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RIP, Aaron Swartz, and Why Open-Access Matters

Why the untimely death of an advocate for open access matters to you

Last week, 26-year-old Aaron Swartz hanged himself. Swartz was a champion of open everything: open access code, open access journals, and fought for a utopian version of the internet. In that utopian version of the internet, people have access to information, and freedom of speech trumps SOPA and other draconian copyright laws. There are many roundups about Swartz, so I won't rehash the news that's available elsewhere online.

At the time of his death, Swartz was facing 30 years in jail and a $1 million fine for downloading and distributing four million articles from academic journals.

Last year, I wrote an article on "How to Find What You're Not Looking For" for Scientific American, which highlighted ways that our online information habits can lead to unexpected scientific discoveries. 

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I interviewed plenty of researchers, hoping to understand the fundamentals of scientific discovery and serendipity. I didn't expect that there would be any themes: I was just hoping to get a bunch of quotes and information on different search methods, discovery methods, and what different researchers did to get information online, in the hopes of creating some cross disciplinary guidelines.

Instead, I became really passionate about the idea of open-access publishing for academic journals. If you've ever tried to access the PDF of a study published in a scientific journal, only to discover that you need a subscription to Elsevier, JSTOR, EBSCOhost, or any other database, you understand the complexities involved in tracking down good data.

As a science writer, I need access to studies in order to write about them. The more roadblocks there are between a journalist and a piece of research, the less likely it's going to be written about, because there are so many other pieces of information vying for our attention.

But researchers need access to this information, as well, and not every university or research institution can pay the fees needed to access all of these articles. And why are these articles behind paywalls? Money. Not "let's keep this small journal afloat" kind of money, but big money. Elsevier, made more than $1.1 billion in 2011. In profits. Academic publishing is big business.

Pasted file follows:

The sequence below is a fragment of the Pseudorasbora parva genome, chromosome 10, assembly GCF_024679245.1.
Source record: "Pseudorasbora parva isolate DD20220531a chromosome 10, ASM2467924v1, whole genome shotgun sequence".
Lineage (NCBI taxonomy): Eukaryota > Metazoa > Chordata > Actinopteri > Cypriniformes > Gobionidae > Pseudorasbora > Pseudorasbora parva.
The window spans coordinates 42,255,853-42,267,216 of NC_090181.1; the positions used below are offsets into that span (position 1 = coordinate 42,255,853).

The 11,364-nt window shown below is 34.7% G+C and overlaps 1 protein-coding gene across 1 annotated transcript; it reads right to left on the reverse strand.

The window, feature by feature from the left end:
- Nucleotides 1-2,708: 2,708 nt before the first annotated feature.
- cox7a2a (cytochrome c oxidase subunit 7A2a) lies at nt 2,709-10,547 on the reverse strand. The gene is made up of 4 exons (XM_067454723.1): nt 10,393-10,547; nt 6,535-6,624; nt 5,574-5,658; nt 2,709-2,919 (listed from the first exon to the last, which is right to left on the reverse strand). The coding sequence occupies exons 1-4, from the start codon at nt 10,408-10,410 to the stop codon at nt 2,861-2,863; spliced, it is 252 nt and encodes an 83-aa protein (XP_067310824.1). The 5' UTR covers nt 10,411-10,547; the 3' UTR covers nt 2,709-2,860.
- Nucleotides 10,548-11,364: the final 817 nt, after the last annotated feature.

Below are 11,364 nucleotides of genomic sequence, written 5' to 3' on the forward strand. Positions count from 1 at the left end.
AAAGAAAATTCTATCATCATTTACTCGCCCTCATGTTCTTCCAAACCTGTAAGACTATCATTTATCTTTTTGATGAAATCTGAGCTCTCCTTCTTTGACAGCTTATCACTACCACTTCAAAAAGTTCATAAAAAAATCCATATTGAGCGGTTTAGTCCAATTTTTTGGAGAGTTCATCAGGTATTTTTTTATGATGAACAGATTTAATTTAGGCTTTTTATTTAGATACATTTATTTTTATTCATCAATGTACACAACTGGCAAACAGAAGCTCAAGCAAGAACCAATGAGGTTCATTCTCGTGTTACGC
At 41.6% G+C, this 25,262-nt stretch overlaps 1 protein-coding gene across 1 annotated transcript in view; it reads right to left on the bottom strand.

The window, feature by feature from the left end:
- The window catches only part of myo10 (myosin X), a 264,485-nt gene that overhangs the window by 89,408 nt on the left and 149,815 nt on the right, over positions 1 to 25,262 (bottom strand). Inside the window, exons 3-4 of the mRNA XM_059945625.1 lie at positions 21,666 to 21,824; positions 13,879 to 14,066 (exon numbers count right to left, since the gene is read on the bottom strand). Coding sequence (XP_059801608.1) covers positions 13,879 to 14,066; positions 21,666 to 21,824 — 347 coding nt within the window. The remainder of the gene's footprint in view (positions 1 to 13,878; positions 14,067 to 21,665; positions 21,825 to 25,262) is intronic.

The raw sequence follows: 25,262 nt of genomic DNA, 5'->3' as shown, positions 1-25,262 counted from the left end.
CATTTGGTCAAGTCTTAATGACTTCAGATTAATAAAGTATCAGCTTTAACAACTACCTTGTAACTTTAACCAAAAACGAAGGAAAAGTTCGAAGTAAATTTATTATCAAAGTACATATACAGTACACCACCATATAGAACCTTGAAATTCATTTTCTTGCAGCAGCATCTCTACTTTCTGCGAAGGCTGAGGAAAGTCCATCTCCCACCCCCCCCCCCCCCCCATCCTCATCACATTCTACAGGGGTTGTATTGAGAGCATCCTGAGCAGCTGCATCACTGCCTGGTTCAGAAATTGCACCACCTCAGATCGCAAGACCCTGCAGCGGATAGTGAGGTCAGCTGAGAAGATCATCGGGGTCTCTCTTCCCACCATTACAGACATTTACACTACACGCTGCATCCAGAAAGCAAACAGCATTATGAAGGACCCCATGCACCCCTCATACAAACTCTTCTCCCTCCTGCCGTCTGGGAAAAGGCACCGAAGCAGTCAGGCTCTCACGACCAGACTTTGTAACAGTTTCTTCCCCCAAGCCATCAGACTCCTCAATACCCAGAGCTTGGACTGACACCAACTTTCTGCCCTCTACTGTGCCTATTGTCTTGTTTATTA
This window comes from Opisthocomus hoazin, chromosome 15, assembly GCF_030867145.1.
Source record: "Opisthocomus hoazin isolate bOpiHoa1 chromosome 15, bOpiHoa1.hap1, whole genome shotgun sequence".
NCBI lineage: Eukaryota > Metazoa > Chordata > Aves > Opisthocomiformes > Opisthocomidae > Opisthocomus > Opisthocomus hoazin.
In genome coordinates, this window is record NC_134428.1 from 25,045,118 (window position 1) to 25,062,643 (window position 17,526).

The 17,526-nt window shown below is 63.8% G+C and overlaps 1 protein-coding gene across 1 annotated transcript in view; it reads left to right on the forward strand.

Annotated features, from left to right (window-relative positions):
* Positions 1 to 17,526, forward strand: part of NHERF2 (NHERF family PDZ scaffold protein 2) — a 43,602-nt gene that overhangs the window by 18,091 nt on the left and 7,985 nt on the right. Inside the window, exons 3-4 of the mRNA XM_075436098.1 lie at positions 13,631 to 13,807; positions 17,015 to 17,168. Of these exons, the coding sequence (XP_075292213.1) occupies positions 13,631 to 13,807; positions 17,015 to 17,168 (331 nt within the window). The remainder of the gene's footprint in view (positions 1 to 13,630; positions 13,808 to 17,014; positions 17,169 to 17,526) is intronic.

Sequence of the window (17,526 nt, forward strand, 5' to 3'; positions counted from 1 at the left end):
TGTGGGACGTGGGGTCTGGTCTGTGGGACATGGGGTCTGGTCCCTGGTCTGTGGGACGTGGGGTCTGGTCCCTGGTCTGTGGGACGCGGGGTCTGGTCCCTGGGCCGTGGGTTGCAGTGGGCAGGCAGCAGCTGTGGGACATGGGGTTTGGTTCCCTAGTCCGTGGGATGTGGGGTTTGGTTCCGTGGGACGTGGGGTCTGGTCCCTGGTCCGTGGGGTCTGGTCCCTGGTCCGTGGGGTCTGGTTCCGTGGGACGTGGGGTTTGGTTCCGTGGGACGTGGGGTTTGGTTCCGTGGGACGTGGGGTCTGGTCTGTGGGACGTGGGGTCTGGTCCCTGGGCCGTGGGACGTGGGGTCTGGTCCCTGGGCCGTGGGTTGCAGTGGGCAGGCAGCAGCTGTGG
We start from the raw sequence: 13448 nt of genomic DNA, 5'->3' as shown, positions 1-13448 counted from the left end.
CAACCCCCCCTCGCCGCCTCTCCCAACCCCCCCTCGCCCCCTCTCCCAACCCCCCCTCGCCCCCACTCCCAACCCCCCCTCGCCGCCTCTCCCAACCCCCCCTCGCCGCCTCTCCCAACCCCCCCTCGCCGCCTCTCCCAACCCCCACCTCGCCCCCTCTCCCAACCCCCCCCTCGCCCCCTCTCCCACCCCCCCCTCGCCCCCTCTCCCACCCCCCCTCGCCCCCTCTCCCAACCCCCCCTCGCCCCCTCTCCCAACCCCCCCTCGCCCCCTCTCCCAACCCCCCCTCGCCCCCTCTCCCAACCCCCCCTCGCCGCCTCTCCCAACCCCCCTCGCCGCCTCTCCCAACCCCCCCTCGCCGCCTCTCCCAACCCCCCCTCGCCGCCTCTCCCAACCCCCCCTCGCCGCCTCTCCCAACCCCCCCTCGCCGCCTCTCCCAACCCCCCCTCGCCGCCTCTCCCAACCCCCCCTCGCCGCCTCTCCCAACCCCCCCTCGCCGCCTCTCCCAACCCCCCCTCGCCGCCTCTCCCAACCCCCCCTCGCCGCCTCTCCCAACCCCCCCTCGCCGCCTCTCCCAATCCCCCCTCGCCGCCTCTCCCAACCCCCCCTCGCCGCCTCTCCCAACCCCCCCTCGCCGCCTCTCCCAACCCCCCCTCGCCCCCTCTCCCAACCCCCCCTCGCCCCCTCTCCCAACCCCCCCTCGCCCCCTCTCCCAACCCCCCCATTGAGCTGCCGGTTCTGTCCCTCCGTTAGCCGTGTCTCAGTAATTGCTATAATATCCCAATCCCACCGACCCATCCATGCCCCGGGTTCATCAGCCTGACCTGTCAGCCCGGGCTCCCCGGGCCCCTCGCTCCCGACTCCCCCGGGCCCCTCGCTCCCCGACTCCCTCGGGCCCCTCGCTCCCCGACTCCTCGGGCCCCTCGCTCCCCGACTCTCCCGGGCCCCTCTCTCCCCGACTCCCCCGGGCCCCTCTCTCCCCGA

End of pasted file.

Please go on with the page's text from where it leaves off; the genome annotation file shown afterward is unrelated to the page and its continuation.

Luck and discovery are about making connections, and it's sad to think about how many connections aren't being made because of the current academic publishing model. No academics I've spoken with are happy with the current model of academic publishing: they work unbelievably hard to please a handful of editors at peer-reviewed journals, who have unwieldy amounts of influence, only to have their work published in a prestigious journal that can't be read by many people. Researchers can't even put PDFs of their papers up on their websites, because many times, the papers are owned by the journals. (In many ways, Elsevier and other databases sound a lot like music labels, strong-arming others into submission. And we know how well that business model is working out for music labels.)

Currently, a lot of scientific research is being funded by national grants, and publishing companies like Elsevier are the ones making a profit. Meanwhile, because of all of the paywalls and roadblocks, journalists and, more importantly, other researchers, can't access the information.

What can you do? You can tell others by forwarding any of the links in this post, you can sign this White House petition for access to scientific research that was funded by taxpayer research. It's not perfect, but it's a good place to start.

 

Karla Starr is a writer, member of the National Book Critics Circle, former books editor of Willamette Week, and former books columnist for Seattle Weekly.

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